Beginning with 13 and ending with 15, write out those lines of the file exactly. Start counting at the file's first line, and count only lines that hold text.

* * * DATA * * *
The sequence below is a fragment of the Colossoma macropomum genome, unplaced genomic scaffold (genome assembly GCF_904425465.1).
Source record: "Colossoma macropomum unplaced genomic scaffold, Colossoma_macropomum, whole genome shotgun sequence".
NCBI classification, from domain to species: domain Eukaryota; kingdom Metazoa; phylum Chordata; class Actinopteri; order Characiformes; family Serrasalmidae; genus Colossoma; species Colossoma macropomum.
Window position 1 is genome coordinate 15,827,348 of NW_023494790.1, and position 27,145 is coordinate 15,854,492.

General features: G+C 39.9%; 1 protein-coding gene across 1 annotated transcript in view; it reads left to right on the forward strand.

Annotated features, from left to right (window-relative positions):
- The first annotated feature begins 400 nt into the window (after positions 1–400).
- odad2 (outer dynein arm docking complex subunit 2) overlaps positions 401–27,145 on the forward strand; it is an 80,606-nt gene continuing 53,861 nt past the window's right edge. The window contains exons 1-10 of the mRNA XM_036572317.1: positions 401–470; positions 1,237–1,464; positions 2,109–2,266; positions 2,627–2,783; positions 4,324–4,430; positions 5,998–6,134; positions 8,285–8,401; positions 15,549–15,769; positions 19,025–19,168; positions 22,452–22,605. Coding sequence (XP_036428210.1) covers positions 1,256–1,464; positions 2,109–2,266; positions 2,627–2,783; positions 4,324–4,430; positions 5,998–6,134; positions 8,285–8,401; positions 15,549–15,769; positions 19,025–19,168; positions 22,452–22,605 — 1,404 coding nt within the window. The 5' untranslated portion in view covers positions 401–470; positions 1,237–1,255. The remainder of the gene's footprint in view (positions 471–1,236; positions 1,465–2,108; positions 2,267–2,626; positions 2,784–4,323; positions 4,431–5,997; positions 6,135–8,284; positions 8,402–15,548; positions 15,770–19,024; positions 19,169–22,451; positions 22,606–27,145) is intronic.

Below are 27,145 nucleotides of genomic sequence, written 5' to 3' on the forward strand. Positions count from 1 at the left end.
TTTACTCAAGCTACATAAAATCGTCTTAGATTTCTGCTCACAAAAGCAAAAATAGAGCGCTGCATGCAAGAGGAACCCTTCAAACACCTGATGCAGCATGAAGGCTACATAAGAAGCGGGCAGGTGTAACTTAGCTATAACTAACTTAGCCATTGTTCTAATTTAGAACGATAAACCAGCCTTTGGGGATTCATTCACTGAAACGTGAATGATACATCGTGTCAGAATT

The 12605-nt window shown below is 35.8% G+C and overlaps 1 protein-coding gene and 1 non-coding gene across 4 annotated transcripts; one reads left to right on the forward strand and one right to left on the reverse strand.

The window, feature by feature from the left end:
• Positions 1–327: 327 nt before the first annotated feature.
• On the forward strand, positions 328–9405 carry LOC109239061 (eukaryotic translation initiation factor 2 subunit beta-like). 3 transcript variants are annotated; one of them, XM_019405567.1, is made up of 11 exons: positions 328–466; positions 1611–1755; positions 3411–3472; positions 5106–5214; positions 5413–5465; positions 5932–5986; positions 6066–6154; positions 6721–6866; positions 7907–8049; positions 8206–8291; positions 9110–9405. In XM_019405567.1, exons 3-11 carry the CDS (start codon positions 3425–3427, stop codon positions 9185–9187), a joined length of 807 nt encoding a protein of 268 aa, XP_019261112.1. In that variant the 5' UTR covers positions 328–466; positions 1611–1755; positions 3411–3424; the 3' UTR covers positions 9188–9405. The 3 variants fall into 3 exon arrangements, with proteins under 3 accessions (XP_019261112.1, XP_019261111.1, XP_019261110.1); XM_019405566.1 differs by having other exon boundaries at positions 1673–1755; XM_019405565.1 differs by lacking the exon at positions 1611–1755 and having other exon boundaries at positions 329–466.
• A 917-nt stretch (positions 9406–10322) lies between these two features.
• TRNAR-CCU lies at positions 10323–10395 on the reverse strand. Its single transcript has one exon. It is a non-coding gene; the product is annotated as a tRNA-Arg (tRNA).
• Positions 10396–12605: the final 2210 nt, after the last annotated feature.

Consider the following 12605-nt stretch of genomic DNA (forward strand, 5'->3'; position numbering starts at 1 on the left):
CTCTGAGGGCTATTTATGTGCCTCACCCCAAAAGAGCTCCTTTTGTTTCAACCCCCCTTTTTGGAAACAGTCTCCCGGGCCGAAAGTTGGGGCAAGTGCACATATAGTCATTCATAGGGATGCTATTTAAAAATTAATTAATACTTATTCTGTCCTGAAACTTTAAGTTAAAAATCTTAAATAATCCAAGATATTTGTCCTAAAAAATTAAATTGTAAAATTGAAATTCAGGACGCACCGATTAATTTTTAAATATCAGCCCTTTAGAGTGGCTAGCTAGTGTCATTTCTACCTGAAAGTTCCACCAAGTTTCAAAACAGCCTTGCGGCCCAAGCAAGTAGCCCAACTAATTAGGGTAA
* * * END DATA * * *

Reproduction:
• Positions 1–327: 327 nt before the first annotated feature.
• On the forward strand, positions 328–9405 carry LOC109239061 (eukaryotic translation initiation factor 2 subunit beta-like). 3 transcript variants are annotated; one of them, XM_019405567.1, is made up of 11 exons: positions 328–466; positions 1611–1755; positions 3411–3472; positions 5106–5214; positions 5413–5465; positions 5932–5986; positions 6066–6154; positions 6721–6866; positions 7907–8049; positions 8206–8291; positions 9110–9405. In XM_019405567.1, exons 3-11 carry the CDS (start codon positions 3425–3427, stop codon positions 9185–9187), a joined length of 807 nt encoding a protein of 268 aa, XP_019261112.1. In that variant the 5' UTR covers positions 328–466; positions 1611–1755; positions 3411–3424; the 3' UTR covers positions 9188–9405. The 3 variants fall into 3 exon arrangements, with proteins under 3 accessions (XP_019261112.1, XP_019261111.1, XP_019261110.1); XM_019405566.1 differs by having other exon boundaries at positions 1673–1755; XM_019405565.1 differs by lacking the exon at positions 1611–1755 and having other exon boundaries at positions 329–466.
• A 917-nt stretch (positions 9406–10322) lies between these two features.